A little lovely wholesomeness works too.
This is the right way to mount productions, but that’s not why I bring it up here. I bring it up because imaginative traditionalism is the fastest way under the skin of the gluten-free, Hamilton-listening cultural authorities.

—Or forget the whole tired business of being shocking. I for one, thank God for YouTube and my mp3 player, which lets me do the best thing possible to the stale crowd: ignore it it.

Tuesday, December 15, 2015

How to Protect Idols

If my Facebook feed is any clue, most Westerners think that ISIS shouldn’t have destroyed the Temple of Bel in Palmyra. The temple ought to have stayed up, we think, because it’s part of humanity’s patrimony, which no ignorant thug has the right to insult much less destroy.

But in the first place, it's clear that ISIS had far more reverence for the temple than us. They understood that it was a temple of a god; and that since idolatry is evil it had to be destroyed. This opinion is far ruddier—and understands more of the spirit the temple was built in—than our own stuffy antiquarianism. For us the temple was a pile of broken columns, useful merely because old things are titillating.

You say that ISIS had no right to destroy the temple, because it belonged to humanity, not to them. Well, who is humanity made of? It is made of you and me, plus Javanese miners, and Greek monks, and San hunters.  Only some of this huge herd gives a damn about an old temple in Palmyra. The people who do care are either professors, or wide-eyed Facebooking idealists, or gunslinging Islamist iconoclasts. Shall we have a pageant to decide which of these groups is most representative of “humanity”?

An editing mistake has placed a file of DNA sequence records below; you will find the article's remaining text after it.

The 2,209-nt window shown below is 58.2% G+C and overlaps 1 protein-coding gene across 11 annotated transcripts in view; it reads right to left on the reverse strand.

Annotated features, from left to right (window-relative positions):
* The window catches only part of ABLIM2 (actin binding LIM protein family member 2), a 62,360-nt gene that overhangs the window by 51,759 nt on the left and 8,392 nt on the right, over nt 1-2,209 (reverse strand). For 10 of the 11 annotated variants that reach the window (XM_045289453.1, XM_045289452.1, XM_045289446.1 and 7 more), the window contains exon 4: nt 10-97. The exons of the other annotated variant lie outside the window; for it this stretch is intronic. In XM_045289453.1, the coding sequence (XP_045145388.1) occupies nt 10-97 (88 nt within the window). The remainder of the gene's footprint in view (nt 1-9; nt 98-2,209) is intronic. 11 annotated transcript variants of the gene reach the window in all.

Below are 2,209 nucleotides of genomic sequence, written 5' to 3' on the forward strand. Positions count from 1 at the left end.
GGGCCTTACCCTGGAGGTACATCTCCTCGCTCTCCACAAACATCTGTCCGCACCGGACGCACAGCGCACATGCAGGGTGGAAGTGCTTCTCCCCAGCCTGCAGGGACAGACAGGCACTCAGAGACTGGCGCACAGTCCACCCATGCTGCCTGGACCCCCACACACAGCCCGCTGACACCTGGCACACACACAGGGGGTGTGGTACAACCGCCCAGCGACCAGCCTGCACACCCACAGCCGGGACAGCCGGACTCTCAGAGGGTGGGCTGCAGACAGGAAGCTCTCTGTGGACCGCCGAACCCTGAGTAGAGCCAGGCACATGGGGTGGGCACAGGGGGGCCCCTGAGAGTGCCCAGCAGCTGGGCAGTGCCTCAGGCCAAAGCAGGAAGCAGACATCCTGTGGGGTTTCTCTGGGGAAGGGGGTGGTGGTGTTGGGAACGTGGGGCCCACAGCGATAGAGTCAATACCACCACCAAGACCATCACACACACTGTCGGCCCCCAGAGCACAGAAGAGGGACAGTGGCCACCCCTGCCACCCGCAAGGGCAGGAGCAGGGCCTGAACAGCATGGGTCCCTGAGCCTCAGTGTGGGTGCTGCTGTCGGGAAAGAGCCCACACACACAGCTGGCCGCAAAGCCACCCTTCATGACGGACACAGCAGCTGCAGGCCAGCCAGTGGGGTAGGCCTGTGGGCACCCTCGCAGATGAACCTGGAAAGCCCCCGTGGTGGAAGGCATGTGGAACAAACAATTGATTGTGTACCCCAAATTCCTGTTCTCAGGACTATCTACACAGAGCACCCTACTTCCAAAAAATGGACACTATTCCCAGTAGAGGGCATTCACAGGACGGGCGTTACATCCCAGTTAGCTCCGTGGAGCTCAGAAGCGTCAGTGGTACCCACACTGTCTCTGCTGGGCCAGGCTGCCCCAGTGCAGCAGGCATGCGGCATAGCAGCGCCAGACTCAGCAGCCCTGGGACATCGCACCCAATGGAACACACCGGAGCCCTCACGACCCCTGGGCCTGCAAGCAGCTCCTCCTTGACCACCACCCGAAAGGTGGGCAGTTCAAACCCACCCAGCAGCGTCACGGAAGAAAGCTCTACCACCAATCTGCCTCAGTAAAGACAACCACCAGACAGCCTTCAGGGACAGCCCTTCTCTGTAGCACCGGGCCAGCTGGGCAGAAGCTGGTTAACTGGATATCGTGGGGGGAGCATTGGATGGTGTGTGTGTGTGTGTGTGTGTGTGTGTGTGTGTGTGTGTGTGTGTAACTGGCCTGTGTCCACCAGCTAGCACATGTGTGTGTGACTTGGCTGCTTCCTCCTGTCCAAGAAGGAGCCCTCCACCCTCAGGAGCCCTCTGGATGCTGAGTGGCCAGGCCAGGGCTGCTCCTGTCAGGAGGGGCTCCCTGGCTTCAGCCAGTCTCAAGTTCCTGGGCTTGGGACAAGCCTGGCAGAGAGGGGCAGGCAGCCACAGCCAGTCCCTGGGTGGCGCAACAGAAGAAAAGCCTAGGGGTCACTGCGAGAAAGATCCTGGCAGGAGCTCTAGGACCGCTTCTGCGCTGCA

You also say that we, not the terrorists, are the rightful stewards of Near-Eastern civilization. After all, we study the cuneiform languages, we do careful archaeology, and we have a sense of the region’s history. But for all we know, the ancient Palmyrenes themselves would have preferred ISIS to us. They might have recognized more of themselves in men who still live with holy terror, and who still have a sense of the awesome grandeur of heaven. (But the Palmyrenes are all dead, I guess, and it’s pointless to speculate about the opinions of that impossibly ancient people.)

In short, there’s really no argument to make for us having the Temple of Bel and not ISIS. Please don’t get me wrong: I am not drawing a moral equivalence here, just a logical one. I am not one of the relativists who throws up his hands and says that we’re just as much in the wrong as ISIS because we bear a legacy of colonialism or something. No: I think that it is vulgar and hideous to destroy antiquities, and noble to preserve them.

But I am sure that ISIS will never see it that way, because there is no convincing a man who lives by religion religious fanaticism. And I don’t think the Palmyrenes would have seen it that way either: they meant their temple for Bel, not us. We cannot produce a will to prove that the temple ought to belong to educated professors, not evil thugs. And there is no god of history who wants the treasures of Syria to be preserved. There are only men and women who will preserve them if they have the power.

If they have the power: in the end, there is something that antiquarians can do about the destruction of antiquities. They do not need to convince devout Islamists that history must be preserved. It is only necessary to overpower the barbarians by force. You need not demonstrate rationally, for example, that the Buddhas of Bamiyan must be left standing; you’ve just got to make sure that an iconoclastic Islamist regime never takes control of Afghanistan. Or, if there’s something you really want to keep safe, you can nick it. The British and French did just that in the nineteenth century, hauling the treasures of Greece and the Middle East home to the Louvre and the British Museum.

These would be sitting placidly in Bloomsbury if they hadn’t been so damn hard to move.
So no, we humanists don’t have more of a claim to Palmyra than ISIS. That’s because ISIS rules over Palmyra. But only for now—by the grace of God they will be destroyed, and the past of the Middle East will be safe from people who want to obliterate it.